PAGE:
electrical efficiency. This was the first Watt
level power output from a linear Laser Diode
Array. Within one decade the output power would
increase to greater than 100W from a one
centimeter LD bar.
22
NdYAG NdGlass Slab Geometry Lasers - 1972
The zig-zag slab laser concept Cancels thermal
focusing to first order Power scales as slab
area Retains linear polarization
Zig-Zag face pumped Slab laser
Active mirror or also known as the thin disk
laser.
Joe Chernoch Invention Patent 3,679,999 July
25, 1972
Disk amplifier geometry adopted for the
NIF Laser
23
The Slab Geometry Laser - Theory 1984
Slab Geometry Laser - Theory Power scaling
(L X W)/t Cooled Area/thickness
(stress fracture limit) Thermal lensing -
zig-zag path averages first order
thermal lens Thermal Birefringence one
dimensional cooling eliminates
birefringence Rod Geometry Laser Power scaling
length (independent of rod or fiber
diameter) Thermal Lensing Birefringence
24
NdYAG Coherent Laser Radar
Coherent Laser Radar Local Oscillator Inventio
n of the Nonplanar Ring Oscillator Power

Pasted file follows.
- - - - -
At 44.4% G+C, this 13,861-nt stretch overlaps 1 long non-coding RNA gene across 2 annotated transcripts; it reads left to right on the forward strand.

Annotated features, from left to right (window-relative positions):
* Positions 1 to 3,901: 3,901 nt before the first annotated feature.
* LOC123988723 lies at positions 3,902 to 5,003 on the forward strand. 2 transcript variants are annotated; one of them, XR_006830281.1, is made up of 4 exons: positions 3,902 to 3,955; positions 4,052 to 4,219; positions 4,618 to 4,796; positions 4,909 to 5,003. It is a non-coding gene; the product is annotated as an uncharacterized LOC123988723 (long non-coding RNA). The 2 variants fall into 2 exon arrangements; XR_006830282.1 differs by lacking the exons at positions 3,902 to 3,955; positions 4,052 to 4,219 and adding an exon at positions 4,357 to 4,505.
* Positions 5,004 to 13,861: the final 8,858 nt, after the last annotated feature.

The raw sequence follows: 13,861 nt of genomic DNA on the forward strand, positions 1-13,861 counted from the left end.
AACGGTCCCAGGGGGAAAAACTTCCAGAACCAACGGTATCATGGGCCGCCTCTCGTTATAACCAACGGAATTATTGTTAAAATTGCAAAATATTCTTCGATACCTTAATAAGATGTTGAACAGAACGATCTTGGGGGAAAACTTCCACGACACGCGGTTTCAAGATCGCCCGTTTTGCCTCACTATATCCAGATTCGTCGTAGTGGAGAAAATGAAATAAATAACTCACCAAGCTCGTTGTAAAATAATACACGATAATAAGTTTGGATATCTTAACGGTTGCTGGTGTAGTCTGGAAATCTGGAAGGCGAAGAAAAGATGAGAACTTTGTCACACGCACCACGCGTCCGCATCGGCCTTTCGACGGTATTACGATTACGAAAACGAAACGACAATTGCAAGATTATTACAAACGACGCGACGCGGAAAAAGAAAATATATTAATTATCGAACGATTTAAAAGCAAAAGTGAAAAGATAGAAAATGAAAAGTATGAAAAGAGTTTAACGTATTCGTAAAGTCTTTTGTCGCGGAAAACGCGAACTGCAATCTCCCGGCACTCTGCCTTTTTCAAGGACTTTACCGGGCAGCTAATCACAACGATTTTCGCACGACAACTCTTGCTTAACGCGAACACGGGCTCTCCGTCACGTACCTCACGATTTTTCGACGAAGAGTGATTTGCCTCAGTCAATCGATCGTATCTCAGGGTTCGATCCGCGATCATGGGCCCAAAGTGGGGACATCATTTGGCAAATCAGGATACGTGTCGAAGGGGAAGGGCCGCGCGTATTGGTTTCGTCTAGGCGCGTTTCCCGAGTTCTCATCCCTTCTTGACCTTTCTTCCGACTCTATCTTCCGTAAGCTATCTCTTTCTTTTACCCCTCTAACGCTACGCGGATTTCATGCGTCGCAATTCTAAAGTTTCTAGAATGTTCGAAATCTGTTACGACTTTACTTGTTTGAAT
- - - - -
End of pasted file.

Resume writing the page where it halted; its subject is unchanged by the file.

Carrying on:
Amplifier Multipass 60 dB gain slab
amplifier Heterodyne Receiver Fiber coupled
heterodyne detection
Goal wind sensing from the laboratory using a
coherent NdYAG laser transmitter-receiver
Long term goal Transmitter for Global Wind
Sensing
25
The Non-Planar Ring Oscillator - 1984
Tom Kane, R. L. Byer Monolithic, unidirectional
Single-mode NdYAG ring laser Opt. Lett.
10,65,1985
NonPlanar Ring Oscillator Single frequency
lt10kHz
26
NPRO Patent issued March 25, 1986
Patent ran its full 17 years on March 25, 2003
Lightwave celebrated a very successful product
that is still on the market today including
harmonic conversion to the green and UV.
27
Tom Kane 2W of Blue from fiber laserLightwave
Electronics 2004
28
The 60 dB Multipass Slab amplifier
T. J. Kane, W. J. Kozlovsky, R. L. Byer 62 dB
gain multipass slab geometry NdYAG Amplifier Opti
c Lett. 11, 216, 1986
Coherent laser radar at 1.06 microns Using
NdYAG lasers Optic Lett. 12, 239, 1987
We elected to not patent the angular
multiplexed Slab amplifier we could not foresee
a market for the device. (big mistake!)
29
Art Schawlow Prediction--1979
An aside just for fun!
Art Schawlow with Mickey Mouse Balloon and a
Ruby Laser
New Frontiers for Ubiquitous IT Services NTT
Atsugi RD Center, May 26-27, 2003
30
Iodine Stabilized NdYAG Master Oscillator
Ady Arie, Stephan Schiller, Eric Gustafson R. L.
Byer Absolute Frequency Stabilization to
Hyperfine Transitions in Molecular Iodine Opt.
Lett. 17, 11, 1992
31